Tasmania – the tiniest Australian state

Tasmania is Australia’s only island state, it’s located 240 kilometres off the coast of Victoria, and is separated from the mainland by Bass Strait.

Tasmania is also Australia’s smallest state, it’s about the size of West Virginia and the Republic of Ireland, and, with a population of just 500,000, and it is Australia’s least populous state.  Tasmania is just 364 kilometres in length from north to south and 306 kilometres wide from east to west, and 37% of the total area is national parks.  Tasmania was named after the Dutch explorer Abel Tasman, who was the first European to visit the island in 1642.

Hobart is Tasmania’s Capital, and also its largest city.  However, great rivalry exists between Hobart and Launceston, Tasmania’s second largest city, which is two hours north of Hobart.

It’s probable that Tasmania was joined to the mainland up until the last ice age, but given that it has been separated for about 10,000 years much of the flora has been able to undergo significant change to adapt to a much colder climate than that experienced on the mainland.  After the first Europeans arrived permanently in 1803 so little regard did they have for Tasmania’s unique biodiversity some native species, such as the iconic thylacine, also known as the Tasmanian Tiger, were wiped out, as were the original indigenous inhabitants.

In fact, Tasmania was the second place in Australia, after Sydney, to be settled by the British.  They set up a penal colony, which was much harsher than that already settled in Sydney, and then they set up other colonies at Port Arthur and Macquarie Harbour which became well known for the brutality of the punishments metered out there.

Tourism is one of Tasmania’s biggest industries, particularly as it is so popular with other Australians, who visit the state because it is so different from the mainland.  Much of the tourism to Tassie (as Australians call it) is generated by the natural scenic beauty of the island.  Tasmania is by any measure a very picturesque destination, and much of it has been protected by the actions of environmental activists who have launched some quite large protests against the planned destruction of pristine land from timber companies and from the damming of rivers.

Because of its cool climate, Tasmania is also renowned for the quality of its produce, and the cold seas around the island produce magnificent seafood.  Fortunately, many fine restaurants feature local produce on their menus, so fine wining and dining is one of the best reasons for visiting Tassie.    

There are five distinct tourist regions in Tasmania, which are: Hobart and surrounds, the East Coast, Launceston, Tamar and the North, the North West Coast and the Western Wilderness.

Hobart is built on the shores of the picturesque Derwent River, and has Mt Wellington as its backdrop.  Hobart has a very attractive port area and is the gateway to historic towns such Richmond and Port Arthur.  You can do tours, or one of the most popular ways to tour Tasmania is to hire a care or campervan and drive yourself.  There are some very pretty drives through the Huon Valley and other areas, or you can cruise to Bruny Island to see some of the world’s highest sea cliffs.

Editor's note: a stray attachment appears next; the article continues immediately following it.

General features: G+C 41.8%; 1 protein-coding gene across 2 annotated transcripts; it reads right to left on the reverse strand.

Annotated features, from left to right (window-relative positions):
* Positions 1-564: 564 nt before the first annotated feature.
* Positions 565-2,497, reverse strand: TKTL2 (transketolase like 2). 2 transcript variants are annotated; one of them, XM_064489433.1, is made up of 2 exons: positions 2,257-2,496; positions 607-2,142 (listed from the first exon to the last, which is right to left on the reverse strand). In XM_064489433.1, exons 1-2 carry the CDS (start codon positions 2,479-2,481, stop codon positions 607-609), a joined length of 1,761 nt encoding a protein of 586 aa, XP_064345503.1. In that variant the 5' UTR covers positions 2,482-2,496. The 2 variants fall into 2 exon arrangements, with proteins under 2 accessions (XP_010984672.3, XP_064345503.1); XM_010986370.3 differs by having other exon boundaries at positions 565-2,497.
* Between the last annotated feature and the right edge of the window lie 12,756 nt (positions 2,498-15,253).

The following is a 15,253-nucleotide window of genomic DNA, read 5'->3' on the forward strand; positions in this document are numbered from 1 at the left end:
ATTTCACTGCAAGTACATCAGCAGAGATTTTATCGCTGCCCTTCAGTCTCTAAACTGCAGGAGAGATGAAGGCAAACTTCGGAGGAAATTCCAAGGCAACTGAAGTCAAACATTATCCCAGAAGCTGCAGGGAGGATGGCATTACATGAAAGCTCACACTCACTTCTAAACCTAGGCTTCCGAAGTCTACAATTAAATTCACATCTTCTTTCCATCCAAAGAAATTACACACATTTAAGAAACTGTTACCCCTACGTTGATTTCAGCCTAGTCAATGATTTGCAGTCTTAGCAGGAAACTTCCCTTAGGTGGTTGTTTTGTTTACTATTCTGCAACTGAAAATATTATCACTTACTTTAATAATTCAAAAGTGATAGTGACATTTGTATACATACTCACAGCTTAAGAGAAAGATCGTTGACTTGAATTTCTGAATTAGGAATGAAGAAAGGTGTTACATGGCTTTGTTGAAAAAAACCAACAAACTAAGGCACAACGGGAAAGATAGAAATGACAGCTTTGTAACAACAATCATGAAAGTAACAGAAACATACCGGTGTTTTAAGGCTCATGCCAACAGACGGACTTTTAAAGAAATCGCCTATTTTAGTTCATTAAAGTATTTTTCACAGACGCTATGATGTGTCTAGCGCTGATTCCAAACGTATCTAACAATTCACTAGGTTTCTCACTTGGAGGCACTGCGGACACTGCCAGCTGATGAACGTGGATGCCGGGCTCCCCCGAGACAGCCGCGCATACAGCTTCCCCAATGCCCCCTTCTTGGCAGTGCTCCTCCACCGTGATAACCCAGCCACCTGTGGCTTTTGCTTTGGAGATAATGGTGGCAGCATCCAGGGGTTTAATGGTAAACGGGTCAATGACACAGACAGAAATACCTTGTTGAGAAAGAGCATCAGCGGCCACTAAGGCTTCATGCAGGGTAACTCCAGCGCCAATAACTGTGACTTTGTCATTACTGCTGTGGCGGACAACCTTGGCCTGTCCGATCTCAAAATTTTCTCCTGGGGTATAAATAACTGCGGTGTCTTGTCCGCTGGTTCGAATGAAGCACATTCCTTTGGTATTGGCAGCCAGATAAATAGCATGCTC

The East Coast is famous for its long white beaches, picturesque bays and islands, and some beautiful national parks with attractive names like Wineglass Bay and the Bay of Fires.  Activities include fishing, diving, sailing and hiking.

Launceston, Tamar and the North are worth visiting for the historic architecture in Launceston, and for Cataract Gorge, which is only a short walk from the city centre.  The Tamar Valley has many cool climate wineries, and one of the best ways to see the region is to cruise the Tamar River.  One of the towns here, Beaconsfield has a mining museum, but became globally famous a few years ago due to the dramatic rescue of some miners who were trapped underground for a long period.

The North West Coast is home to small towns and fantastically scenic areas.  This area abuts the Bass Strait where you visit towns such as Wynyard, Devonport, Burnie and Stanley, which has a geological feature called The Nut.  Also in the area is the Tarkine, Australia’s largest temperate forest, and the possibility of visiting King Island, which produces Australia’s best cheese and other dairy products.

The Western Wilderness is highly regarded for containing some of Australia’s prettiest and wildest country.  This is home to the Cradle Mountain – Lake St Clair national Park, which is renowned for its magnificent, but sometimes treacherous, walk trails.  There are some very interesting towns in this part of the country, particularly Strahan on the shores of Macquarie Harbour and the mining towns of Queenstown and Zeehan, which is a great start point for west coast fishing expeditions.

Tasmania is the only state in Australia in which everything is conveniently located, so that you don’t need to spend many hours commuting between towns and attractions.  The tourist infrastructure is well-developed, and the people are very friendly.  Tasmania is laid back, but touched with a tinge of sophistication.  There are two ways to get to Tasmania, by the Spirit of Tasmania car ferry from Victoria, or by plane from a number of mainland airports.  Fortunately, you can get great airfares to Tassie, and great fly/drive tours are readily available at competitive prices.

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